BEIJING, Aug. 25 -- China's top legislature on Monday began to review a draft amendment which will make it easier for citizens to take the government to court.
The Standing Committee of the National People's Congress (NPC) on Monday started its bimonthly meeting to review a number of documents, including a draft amendment to the Administrative Procedure Law tabled for its second reading. If the amendment is passed, actionable cases will no longer be confined to "specific administrative acts".
As the law stands, citizens, companies or other organizations may file suit against "specific administrative acts" by administrative agencies or personnel which they believe to have infringed their rights.
As Articles 11 and 12 explicitly list kinds of disputes that are actionable, the amendment removes the word "specific," which in practice sometimes becomes an excuse for courts to throw out cases.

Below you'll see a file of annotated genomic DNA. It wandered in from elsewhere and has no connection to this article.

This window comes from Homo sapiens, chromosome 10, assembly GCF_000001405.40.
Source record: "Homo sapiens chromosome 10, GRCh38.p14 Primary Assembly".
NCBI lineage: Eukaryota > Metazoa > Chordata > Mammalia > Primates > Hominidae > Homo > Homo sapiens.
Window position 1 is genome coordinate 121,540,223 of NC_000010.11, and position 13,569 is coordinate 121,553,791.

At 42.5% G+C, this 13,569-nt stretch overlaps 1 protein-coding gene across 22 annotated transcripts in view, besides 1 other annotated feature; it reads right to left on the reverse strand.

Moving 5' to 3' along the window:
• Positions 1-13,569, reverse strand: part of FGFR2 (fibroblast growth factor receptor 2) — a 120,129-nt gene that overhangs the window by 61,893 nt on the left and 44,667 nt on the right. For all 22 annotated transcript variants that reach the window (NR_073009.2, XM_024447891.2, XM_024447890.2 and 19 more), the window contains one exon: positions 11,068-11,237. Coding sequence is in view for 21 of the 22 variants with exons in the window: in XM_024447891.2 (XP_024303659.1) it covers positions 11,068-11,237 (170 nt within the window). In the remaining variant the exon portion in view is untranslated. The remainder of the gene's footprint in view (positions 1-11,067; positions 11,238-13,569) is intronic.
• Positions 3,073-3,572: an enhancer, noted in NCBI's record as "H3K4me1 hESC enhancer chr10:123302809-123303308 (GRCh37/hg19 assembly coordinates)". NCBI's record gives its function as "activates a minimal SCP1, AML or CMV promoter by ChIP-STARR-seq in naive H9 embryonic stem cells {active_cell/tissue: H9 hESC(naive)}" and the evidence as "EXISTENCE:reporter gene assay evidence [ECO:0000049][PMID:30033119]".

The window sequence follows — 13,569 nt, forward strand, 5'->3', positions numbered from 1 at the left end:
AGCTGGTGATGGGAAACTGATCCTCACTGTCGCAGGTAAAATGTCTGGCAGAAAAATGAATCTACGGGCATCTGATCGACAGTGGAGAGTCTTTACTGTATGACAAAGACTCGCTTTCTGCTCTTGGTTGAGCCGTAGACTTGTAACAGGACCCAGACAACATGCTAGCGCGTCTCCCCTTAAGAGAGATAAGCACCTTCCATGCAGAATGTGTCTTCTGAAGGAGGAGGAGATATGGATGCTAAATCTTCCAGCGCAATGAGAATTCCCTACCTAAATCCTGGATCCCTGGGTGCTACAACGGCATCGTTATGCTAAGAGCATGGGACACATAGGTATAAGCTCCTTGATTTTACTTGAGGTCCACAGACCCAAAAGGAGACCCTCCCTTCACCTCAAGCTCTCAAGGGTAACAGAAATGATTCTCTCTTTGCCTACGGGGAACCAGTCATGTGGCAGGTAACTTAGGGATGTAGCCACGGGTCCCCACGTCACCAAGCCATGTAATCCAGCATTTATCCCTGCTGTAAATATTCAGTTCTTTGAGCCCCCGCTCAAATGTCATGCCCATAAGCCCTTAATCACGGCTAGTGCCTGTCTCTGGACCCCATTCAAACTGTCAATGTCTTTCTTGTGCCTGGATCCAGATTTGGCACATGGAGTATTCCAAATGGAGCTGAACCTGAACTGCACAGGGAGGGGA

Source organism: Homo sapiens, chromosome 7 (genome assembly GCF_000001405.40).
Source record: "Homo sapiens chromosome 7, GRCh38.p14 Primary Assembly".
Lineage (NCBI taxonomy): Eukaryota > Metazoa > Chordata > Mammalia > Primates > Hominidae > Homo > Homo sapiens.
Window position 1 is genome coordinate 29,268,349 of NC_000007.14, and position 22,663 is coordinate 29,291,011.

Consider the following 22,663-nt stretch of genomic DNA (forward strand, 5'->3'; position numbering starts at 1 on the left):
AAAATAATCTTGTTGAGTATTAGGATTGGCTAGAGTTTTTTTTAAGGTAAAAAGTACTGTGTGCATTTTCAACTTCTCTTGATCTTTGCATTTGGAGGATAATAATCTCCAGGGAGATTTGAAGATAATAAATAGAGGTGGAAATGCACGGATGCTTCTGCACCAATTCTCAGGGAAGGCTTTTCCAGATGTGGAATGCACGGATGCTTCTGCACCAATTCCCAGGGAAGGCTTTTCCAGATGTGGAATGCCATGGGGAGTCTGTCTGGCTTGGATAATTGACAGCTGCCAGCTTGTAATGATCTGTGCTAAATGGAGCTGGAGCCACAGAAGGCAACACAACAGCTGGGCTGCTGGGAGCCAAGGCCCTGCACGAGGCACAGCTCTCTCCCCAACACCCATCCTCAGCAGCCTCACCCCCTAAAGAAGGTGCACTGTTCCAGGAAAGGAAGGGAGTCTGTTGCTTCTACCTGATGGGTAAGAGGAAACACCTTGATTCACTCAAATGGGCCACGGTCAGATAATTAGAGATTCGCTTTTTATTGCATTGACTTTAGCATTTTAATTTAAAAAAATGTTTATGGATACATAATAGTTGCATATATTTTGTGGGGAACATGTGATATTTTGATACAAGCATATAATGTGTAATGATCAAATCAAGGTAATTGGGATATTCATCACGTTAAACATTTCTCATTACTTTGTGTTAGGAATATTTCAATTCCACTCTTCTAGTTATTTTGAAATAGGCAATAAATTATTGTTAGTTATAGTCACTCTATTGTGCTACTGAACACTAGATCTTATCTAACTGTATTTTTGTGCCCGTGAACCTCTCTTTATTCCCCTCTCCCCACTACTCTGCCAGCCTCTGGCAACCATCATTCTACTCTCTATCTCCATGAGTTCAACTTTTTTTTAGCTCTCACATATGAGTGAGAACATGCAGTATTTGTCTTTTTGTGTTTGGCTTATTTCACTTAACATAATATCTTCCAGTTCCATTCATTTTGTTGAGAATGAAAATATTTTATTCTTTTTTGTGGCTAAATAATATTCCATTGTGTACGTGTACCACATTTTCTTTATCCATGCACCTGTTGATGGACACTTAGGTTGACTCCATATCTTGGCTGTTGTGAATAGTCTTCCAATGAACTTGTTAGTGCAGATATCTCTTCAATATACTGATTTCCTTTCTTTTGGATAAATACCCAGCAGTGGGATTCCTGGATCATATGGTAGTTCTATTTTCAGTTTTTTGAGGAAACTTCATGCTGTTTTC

Currently, courts can only revoke an administrative act when it is deemed illegal. The draft allows the revoking of acts that are "evidently unreasonable".
The draft also compels defendants--representatives of the administrations concerned--to personally appear before the court. At present, some defendants simply ask their lawyers to represent them in court, which often does little to help settle the dispute.
Another change in the draft is that both the original department that carried out action in question and the administration that reviewed the case will be listed as joint defendants. According to current law, an administrative agency which has reviewed another agency's questionable act is only regarded as a defendant if it changed the original decision.
In practice, these stipulations have resulted in reluctance to change controversial decisions, and thereby avoid being dragged into troublesome legal wrangling, rendering the administrative review system ineffective in some situations.
The draft also extends time limits for plaintiffs to file suit and for hearings to take place.
The 1990 Administrative Procedure Law is a major guarantee of citizens' rights to pursue the government through the courts.